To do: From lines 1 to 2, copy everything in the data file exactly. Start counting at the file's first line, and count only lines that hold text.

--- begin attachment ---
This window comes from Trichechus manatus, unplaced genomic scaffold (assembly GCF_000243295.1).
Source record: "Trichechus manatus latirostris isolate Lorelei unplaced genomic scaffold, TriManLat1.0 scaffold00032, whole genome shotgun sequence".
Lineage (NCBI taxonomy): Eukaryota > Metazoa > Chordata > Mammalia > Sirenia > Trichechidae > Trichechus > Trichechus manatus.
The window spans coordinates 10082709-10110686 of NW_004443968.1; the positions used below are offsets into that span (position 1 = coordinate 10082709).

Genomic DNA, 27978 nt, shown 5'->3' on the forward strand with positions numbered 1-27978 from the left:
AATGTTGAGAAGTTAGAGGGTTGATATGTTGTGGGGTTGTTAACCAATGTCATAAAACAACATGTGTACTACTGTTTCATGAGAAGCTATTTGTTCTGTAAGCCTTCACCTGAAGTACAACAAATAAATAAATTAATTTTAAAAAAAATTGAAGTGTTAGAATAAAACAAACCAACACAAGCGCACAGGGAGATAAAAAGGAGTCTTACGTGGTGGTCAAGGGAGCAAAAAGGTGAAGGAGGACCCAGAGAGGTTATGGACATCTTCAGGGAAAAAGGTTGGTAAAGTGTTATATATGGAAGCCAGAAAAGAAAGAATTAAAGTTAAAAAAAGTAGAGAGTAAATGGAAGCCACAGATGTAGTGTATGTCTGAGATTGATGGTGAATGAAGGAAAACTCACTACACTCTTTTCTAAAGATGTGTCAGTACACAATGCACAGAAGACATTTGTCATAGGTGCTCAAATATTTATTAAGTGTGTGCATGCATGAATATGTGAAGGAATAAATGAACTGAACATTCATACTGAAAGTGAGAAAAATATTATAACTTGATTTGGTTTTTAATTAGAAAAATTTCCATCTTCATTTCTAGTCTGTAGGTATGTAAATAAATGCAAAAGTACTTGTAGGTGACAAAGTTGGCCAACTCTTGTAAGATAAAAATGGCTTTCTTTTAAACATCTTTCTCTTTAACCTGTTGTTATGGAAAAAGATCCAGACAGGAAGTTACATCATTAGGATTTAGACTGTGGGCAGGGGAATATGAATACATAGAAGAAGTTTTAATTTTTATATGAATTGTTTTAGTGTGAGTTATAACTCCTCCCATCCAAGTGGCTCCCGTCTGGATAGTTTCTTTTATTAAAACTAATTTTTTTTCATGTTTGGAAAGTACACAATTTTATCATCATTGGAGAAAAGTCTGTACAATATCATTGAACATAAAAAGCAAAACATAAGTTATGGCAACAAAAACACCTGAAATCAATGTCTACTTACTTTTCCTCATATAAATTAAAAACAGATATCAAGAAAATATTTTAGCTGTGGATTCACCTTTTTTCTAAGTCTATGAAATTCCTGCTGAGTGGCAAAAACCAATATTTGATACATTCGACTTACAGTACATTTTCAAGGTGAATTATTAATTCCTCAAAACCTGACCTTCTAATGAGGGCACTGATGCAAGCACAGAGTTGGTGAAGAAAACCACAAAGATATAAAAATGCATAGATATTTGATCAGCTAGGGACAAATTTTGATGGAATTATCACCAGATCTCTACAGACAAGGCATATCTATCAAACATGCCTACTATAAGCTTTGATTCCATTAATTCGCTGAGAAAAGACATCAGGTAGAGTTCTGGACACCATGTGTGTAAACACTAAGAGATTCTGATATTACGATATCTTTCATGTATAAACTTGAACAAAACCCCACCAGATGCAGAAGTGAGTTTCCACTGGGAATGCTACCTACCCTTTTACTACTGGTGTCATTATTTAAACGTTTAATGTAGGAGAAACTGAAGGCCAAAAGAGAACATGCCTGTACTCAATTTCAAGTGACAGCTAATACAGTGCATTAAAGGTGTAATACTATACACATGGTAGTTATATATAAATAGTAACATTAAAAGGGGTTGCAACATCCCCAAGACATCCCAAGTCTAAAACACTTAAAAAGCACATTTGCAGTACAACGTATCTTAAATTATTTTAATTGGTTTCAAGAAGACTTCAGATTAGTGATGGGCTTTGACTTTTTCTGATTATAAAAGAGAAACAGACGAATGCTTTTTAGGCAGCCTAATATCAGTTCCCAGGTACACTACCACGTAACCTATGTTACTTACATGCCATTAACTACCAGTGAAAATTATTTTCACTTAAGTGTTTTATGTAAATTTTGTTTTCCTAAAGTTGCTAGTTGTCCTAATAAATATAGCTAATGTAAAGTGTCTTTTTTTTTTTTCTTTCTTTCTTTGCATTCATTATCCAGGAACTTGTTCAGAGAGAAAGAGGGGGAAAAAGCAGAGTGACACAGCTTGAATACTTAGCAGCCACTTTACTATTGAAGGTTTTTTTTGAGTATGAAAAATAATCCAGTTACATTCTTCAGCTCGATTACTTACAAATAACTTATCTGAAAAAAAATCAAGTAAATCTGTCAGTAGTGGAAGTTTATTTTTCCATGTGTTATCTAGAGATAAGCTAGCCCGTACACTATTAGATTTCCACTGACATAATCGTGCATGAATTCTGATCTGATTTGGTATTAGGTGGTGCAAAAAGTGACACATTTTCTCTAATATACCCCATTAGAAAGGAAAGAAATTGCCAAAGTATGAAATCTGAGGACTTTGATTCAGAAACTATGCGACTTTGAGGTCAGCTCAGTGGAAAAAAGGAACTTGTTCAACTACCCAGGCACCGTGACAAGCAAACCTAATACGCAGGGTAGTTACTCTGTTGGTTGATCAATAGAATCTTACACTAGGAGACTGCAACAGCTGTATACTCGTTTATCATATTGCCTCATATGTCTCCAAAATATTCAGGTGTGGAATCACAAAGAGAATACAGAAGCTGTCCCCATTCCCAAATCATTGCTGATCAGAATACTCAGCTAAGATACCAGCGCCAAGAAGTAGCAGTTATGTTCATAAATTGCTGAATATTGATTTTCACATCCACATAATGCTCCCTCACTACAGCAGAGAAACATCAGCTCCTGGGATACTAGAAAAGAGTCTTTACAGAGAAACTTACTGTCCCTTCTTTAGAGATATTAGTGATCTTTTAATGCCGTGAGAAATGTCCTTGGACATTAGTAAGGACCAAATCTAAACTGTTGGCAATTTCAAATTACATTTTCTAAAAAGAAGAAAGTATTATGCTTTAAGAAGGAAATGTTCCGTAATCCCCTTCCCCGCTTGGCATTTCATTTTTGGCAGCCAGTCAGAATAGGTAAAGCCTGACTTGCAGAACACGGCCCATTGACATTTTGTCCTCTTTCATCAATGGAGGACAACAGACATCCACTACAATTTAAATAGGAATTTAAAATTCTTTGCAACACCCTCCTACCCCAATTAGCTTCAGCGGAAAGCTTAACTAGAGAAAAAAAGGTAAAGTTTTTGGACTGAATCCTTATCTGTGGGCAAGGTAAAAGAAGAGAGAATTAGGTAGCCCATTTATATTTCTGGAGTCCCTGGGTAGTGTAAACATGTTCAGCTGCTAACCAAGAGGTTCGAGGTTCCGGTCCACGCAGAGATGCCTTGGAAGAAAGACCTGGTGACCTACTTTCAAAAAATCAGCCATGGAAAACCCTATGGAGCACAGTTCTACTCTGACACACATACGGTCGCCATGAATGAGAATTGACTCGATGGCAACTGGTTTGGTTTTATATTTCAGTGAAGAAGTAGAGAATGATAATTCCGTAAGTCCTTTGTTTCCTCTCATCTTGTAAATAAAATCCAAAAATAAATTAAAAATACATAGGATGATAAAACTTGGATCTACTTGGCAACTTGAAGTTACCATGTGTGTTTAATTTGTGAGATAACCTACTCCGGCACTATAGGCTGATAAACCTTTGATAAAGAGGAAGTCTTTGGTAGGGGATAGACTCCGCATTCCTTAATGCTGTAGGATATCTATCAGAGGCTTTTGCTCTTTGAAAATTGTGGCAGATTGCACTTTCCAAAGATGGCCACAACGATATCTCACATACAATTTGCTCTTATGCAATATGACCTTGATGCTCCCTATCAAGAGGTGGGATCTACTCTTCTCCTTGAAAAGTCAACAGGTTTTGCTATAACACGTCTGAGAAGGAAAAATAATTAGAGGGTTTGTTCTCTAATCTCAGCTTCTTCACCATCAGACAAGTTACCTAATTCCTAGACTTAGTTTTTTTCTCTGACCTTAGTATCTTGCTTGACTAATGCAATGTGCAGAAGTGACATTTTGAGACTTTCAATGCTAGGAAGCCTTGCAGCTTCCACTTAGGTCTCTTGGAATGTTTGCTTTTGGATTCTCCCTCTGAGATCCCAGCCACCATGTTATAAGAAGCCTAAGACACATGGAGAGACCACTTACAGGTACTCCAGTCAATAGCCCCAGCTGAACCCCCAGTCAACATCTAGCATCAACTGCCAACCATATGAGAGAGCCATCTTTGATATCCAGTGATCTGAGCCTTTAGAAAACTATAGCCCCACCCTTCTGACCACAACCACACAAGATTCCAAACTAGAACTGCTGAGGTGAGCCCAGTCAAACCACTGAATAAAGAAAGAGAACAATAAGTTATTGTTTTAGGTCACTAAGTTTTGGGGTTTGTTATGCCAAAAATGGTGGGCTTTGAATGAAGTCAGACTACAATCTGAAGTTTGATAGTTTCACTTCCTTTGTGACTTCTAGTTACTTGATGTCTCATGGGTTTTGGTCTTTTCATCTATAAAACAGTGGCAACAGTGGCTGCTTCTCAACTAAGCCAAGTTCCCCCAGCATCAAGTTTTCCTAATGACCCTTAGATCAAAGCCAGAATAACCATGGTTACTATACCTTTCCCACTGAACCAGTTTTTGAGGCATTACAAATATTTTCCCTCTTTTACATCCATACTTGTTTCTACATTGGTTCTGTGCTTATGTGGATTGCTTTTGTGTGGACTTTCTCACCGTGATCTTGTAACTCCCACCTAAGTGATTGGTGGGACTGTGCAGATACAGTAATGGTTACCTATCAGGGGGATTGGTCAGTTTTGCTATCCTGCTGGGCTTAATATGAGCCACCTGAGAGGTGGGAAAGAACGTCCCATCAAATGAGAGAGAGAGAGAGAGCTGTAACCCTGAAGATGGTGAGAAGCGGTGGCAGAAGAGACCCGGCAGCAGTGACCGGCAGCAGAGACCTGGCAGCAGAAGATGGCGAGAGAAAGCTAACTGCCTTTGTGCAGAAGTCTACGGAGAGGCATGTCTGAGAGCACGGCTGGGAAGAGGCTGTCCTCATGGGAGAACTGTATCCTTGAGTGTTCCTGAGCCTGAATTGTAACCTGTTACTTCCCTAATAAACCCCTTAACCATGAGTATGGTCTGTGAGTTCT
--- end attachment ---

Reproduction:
This window comes from Trichechus manatus, unplaced genomic scaffold (assembly GCF_000243295.1).
Source record: "Trichechus manatus latirostris isolate Lorelei unplaced genomic scaffold, TriManLat1.0 scaffold00032, whole genome shotgun sequence".